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To introduce the lesser-known southern islets of Penghu and their ecological diversity, the National Taiwan Museum will host the "Mysterious Pescadores” exhibition from Aug. 15 through Aug. 30, 2015.
Comprising 64 islands and islets off the southeastern shore of Taiwan proper, the Penghu archipelago boasts an abundance of natural resources that have attracted many different groups of people over the years, including Dutch colonists and traders who named the area "Pescadores” for Fisherman Islands.
There is yet another common epithet used to refer to Penghu — the Firewheel Island, after the vibrant perennial that dots its landscape. The hardy flower is championed for its perseverance in harsh environments and has been named the official county flower of the region.
Of the 64 islands that make up the Penghu archipelago, the four islets of Dongji (東吉嶼), Xiji (西吉嶼), Dongyuping (東嶼坪嶼), and Xiyuping (西嶼坪嶼) will be the main focus of this exhibition. Rich in ecological, geological, and marine resources, the volcanic quadruplets will be formally inducted as the Four Southern Islands National Park this October.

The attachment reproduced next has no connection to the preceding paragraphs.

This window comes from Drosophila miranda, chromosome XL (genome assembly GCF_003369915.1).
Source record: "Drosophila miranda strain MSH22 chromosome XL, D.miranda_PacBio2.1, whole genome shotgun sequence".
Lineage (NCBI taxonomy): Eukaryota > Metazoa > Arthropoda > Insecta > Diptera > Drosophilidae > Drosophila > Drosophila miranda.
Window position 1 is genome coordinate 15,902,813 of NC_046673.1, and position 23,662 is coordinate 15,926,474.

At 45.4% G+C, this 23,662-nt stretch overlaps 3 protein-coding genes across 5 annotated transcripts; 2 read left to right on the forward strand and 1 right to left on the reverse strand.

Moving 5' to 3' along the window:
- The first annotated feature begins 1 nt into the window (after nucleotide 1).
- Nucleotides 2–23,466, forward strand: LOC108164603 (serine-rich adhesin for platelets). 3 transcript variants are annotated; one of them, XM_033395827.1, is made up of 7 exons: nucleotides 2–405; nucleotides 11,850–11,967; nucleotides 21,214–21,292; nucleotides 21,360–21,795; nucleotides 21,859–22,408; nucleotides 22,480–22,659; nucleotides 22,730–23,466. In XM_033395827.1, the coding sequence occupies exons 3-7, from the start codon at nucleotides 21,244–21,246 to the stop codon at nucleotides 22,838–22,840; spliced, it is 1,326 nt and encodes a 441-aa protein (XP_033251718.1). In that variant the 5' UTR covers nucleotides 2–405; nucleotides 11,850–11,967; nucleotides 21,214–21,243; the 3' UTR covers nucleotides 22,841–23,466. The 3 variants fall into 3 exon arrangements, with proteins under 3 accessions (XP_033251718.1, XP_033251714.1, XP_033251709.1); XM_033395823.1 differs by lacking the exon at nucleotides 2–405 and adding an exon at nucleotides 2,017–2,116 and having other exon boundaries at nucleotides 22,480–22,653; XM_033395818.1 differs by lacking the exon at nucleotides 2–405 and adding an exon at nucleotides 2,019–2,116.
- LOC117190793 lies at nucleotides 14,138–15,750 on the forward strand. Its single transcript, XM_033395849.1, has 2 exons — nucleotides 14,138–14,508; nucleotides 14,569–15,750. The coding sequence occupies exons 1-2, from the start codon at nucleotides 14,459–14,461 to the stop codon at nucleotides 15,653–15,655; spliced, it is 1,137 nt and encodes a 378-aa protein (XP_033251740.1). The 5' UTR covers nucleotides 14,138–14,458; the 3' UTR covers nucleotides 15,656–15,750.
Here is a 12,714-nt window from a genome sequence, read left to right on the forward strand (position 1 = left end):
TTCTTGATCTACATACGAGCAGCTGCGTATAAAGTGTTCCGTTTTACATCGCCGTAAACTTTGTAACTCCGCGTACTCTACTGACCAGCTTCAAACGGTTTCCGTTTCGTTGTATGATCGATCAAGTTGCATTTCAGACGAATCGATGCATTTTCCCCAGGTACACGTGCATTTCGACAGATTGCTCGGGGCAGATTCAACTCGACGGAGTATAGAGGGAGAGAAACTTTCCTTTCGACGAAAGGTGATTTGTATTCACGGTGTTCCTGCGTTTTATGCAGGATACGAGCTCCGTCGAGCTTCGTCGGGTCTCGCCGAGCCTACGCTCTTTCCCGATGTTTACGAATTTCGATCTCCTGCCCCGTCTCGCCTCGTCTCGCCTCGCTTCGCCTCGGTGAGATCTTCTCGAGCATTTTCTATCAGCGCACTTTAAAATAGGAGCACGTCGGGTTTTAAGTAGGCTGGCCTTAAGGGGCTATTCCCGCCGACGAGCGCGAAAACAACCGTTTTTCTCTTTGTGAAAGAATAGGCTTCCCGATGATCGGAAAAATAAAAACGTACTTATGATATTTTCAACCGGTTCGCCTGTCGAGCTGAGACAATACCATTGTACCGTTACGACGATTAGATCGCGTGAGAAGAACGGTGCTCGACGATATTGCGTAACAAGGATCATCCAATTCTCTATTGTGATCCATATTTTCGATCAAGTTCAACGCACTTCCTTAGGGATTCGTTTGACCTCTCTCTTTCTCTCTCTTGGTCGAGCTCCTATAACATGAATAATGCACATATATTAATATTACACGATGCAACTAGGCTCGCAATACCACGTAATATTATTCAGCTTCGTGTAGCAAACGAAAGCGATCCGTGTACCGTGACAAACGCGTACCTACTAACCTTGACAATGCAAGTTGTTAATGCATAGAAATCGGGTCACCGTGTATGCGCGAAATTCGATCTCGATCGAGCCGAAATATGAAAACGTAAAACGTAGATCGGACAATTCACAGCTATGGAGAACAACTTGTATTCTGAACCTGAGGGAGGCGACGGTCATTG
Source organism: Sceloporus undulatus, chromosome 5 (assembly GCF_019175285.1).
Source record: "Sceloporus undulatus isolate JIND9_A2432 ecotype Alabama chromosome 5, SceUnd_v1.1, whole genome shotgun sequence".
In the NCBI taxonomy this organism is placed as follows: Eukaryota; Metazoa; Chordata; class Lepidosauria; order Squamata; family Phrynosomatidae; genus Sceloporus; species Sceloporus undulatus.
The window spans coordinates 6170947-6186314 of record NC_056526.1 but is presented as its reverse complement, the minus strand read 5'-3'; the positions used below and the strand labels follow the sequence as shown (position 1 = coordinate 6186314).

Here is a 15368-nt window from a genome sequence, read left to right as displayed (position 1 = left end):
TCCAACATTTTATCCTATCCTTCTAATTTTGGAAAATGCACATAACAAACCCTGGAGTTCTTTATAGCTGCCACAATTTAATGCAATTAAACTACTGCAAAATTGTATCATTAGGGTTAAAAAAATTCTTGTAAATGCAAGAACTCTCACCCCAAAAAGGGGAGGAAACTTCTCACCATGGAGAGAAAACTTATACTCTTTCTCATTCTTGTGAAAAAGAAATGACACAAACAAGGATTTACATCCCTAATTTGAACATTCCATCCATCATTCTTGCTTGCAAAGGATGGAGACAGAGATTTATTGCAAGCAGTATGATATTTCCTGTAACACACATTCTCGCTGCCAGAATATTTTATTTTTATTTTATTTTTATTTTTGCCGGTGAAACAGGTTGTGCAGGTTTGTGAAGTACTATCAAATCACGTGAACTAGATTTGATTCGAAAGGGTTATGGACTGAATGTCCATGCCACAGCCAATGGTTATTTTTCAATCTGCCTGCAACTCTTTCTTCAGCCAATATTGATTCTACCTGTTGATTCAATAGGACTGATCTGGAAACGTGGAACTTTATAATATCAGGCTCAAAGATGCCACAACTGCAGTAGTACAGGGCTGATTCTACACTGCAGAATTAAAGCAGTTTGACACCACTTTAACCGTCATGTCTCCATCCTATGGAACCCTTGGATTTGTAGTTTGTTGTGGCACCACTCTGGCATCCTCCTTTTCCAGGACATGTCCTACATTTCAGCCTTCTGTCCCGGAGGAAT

At 177.12 hectares, the inhabited Dongji Islet is the largest of the four and boasts columnar basalt formed by slow-cooling lava. At 89.78 hectares, the now-abandoned Xiji Islet is dotted with stone pagodas believed to ward off disease and ill fortune. The 47.92-hectare Dongyuping Islet and 34.77-hectare Xiyuping Islet may be the smallest of the four, but they provide undisrupted habitat for birds and are surrounded by vast coral reefs.
The yearlongexhibition in Taipei will not only cover the 9th upcoming national park of Taiwan and promote eco-tourism, but also raise awareness of sustainable management of marine resources while securing the livelihoods of the island residents.